Faster pitching, being taller and playing on multiple baseball teams are linked to a higher risk of pitching-related injuries in youth baseball players, a new study found.
"Playing for multiple teams increases the number of pitches that a player throws and the likelihood that a pitcher is throwing through fatigue," said study lead author Dr.
Peter Chalmers, an orthopedic resident at Rush University Medical Center in Chicago. "Multiple studies have shown fatigue to be a major risk factor for injury."
Previous research has found that too many young baseball players are playing through pain from pitching injuries, and that parents are unaware of guidelines for reducing risk of injury.
To learn more about the risk factors linked to injury, Chalmers and fellow researchers gathered pitching histories and analyzed high-speed videos of 420 youth pitchers in Chicago. Nearly one-third of the teenage and younger pitchers had a previous pitching-related injury.
The investigators found that an extra 8.6 inches of height or an increase of 17 miles per hour in pitching velocity doubled a young pitcher's odds of injury. Playing for more than one team also boosted the risk of injury by 61 percent.
Chalmers cautioned that these findings -- presented this week at a meeting of the American Orthopaedic Society for Sports Medicine in Las Vegas -- don't prove these factors cause the injuries. The risk factors are only associated with injuries, but there are several reasons that may explain the link.
"Taller players can have longer strides, which allow them to generate more force that travels through the shoulder and elbow," Chalmers said. "Higher velocity pitches have been demonstrated to increase stress on the shoulder and elbow, which is why they may increase the risk of injury."
Past research has also shown faster pitching can predict future risk of injury, Chalmers said.
Other factors that can contribute to fatigue and overuse, and then lead to injury, are year-round baseball, throwing too many pitches in a single game and throwing too many innings in a game or season, said Dr. Christopher Ahmad, the New York Yankees' head team physician and professor of orthopedic surgery at Columbia University Medical Center in New York City.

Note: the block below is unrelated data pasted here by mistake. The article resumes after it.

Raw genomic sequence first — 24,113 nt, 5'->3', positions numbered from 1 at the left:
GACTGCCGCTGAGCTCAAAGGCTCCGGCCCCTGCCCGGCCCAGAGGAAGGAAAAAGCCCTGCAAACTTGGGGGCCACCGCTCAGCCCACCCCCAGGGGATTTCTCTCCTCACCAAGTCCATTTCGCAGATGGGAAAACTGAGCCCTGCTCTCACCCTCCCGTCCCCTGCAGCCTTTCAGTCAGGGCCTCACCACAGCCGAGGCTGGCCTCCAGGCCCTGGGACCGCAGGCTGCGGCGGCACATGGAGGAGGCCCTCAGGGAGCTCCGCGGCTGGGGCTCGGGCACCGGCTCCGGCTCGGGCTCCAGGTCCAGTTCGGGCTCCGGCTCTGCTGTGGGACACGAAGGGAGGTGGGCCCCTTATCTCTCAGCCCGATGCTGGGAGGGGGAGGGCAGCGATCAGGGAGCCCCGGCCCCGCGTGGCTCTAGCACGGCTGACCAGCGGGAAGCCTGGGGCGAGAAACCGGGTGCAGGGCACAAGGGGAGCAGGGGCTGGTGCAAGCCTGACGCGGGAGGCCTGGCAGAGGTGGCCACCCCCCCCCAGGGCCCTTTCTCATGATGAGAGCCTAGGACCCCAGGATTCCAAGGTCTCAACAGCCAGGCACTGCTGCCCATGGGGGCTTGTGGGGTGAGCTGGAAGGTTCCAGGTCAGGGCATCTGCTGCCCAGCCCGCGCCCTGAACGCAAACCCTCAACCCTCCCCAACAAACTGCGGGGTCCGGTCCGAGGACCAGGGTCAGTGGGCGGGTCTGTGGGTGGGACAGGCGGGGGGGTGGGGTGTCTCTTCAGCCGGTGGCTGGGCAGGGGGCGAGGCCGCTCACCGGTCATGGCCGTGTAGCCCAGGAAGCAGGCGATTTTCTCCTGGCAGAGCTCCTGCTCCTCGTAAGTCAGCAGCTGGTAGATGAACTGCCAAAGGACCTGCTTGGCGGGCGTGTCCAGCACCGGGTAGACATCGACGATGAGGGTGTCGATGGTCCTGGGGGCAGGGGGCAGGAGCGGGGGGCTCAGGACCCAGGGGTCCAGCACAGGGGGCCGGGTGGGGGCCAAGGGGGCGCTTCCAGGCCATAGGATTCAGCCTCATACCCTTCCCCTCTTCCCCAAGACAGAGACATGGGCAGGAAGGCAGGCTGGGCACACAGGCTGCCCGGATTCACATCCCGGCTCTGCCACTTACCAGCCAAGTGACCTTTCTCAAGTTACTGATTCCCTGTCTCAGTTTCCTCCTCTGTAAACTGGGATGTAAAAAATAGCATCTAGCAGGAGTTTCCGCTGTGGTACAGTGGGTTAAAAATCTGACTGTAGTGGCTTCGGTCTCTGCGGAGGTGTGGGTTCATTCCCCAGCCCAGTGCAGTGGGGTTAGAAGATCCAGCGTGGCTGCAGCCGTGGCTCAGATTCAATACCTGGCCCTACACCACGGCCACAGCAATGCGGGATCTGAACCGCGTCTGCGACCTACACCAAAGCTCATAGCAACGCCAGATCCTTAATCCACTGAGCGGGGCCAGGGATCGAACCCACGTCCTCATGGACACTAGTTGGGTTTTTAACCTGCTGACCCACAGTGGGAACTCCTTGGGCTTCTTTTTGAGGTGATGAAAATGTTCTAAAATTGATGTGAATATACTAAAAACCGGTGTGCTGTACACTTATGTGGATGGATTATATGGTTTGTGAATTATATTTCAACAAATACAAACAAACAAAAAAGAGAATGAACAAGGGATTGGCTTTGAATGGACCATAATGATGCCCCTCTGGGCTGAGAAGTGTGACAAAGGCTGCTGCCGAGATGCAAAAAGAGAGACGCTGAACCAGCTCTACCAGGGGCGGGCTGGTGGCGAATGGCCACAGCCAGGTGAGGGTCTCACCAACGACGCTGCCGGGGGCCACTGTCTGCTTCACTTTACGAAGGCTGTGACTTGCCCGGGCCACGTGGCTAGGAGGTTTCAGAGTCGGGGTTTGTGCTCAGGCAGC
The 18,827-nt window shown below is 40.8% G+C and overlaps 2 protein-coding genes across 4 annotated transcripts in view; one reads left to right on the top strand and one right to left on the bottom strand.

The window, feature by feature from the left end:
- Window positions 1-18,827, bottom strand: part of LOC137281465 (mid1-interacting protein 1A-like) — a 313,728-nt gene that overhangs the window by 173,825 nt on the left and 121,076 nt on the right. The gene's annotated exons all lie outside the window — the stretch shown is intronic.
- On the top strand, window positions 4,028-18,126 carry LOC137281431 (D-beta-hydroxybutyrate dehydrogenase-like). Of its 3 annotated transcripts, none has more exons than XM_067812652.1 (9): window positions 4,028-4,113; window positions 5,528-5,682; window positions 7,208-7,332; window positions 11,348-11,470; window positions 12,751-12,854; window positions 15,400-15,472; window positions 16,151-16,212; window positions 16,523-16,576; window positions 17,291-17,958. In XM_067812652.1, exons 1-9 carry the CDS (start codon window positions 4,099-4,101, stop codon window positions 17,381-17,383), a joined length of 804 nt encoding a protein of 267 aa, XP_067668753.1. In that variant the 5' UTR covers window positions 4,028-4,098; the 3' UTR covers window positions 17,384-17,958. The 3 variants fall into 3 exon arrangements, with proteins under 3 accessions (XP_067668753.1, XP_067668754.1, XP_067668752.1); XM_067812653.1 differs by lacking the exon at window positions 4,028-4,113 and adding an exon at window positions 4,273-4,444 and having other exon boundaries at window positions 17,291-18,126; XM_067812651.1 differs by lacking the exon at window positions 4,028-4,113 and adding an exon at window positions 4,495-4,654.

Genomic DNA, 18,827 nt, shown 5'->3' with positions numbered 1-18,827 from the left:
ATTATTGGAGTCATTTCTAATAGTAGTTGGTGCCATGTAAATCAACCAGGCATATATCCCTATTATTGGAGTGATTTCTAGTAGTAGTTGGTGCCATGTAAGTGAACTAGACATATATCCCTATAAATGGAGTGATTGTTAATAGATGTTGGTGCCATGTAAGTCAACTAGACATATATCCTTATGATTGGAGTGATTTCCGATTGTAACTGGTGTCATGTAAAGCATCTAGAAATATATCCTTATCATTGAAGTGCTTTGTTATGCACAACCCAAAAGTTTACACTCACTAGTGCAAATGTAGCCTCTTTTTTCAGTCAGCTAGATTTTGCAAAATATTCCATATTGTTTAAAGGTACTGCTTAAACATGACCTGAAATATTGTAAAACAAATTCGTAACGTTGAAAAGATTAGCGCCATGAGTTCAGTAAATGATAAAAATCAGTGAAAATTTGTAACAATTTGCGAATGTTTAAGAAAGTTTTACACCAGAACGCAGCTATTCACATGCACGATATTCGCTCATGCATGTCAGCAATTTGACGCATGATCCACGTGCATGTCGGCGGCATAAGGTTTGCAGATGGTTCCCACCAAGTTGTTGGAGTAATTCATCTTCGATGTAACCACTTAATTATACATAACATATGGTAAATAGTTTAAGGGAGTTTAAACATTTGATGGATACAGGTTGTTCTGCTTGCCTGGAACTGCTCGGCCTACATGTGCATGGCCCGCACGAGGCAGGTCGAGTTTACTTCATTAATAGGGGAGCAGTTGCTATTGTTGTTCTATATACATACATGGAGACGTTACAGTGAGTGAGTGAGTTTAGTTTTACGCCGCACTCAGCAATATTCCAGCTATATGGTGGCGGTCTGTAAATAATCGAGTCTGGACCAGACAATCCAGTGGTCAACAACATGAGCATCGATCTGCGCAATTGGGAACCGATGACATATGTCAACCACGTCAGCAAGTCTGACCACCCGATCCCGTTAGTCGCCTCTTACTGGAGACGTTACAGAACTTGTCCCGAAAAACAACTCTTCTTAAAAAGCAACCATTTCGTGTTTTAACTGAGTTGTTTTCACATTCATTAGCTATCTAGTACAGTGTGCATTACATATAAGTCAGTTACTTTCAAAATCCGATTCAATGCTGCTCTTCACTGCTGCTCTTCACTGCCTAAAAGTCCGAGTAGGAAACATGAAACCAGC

"Prior biomechanical research and epidemiology have shown that throwing harder and faster increases stresses especially to the inside aspect of the elbow," Ahmad said. Extra stress from high-velocity throwing can ultimately injure a player's ulnar collateral ligament, requiring a player to consider "Tommy John surgery," in which a surgeon replaces the ligament in the elbow with one from another part of the body.
"Many parents and players have a cavalier attitude toward elbow injury," Ahmad said. "Many of these athletes believe having surgery can help them improve their performance. That is not the case. Surgery does not enhance performance. Surgery has the capacity to allow athletes to continue their development."
Ahmad recommended monitoring a player's fatigue and possibly taking time off during the season as needed. He also recommended avoiding playing on multiple teams, too much training that involves hard throwing, and showcases where young pitchers feel pressure to throw as hard as they can to impress coaches and scouts.
Dr. Paul Saluan, director of pediatric and adolescent sports medicine at the Cleveland Clinic, warned that ignoring guidelines or a prior injury, which can increase the risk of future injury, could hurt players down the line.
"A fair number of these players may end up with injuries that can have lifelong consequences, which can decrease velocity, accuracy or both," Saluan said. "This effectively decreases their chances at going to the next level as a pitcher."
Parents should follow age-related guidelines on the maximum number of throws pitchers should make and the rest needed between pitching stints, Saluan said. If a pitcher begins to experience pain, address it immediately to reduce the risk of injury, even if that means sitting out a few days.
"Kids need to learn proper mechanics of throwing at an early age. Once they have learned how to throw safely, they need to play more and train less," Saluan said. "They also need to know that too much, too soon may create lifelong problems that could take them out of the game they love."
Research presented at meetings should be considered preliminary until published in a peer-reviewed medical journal.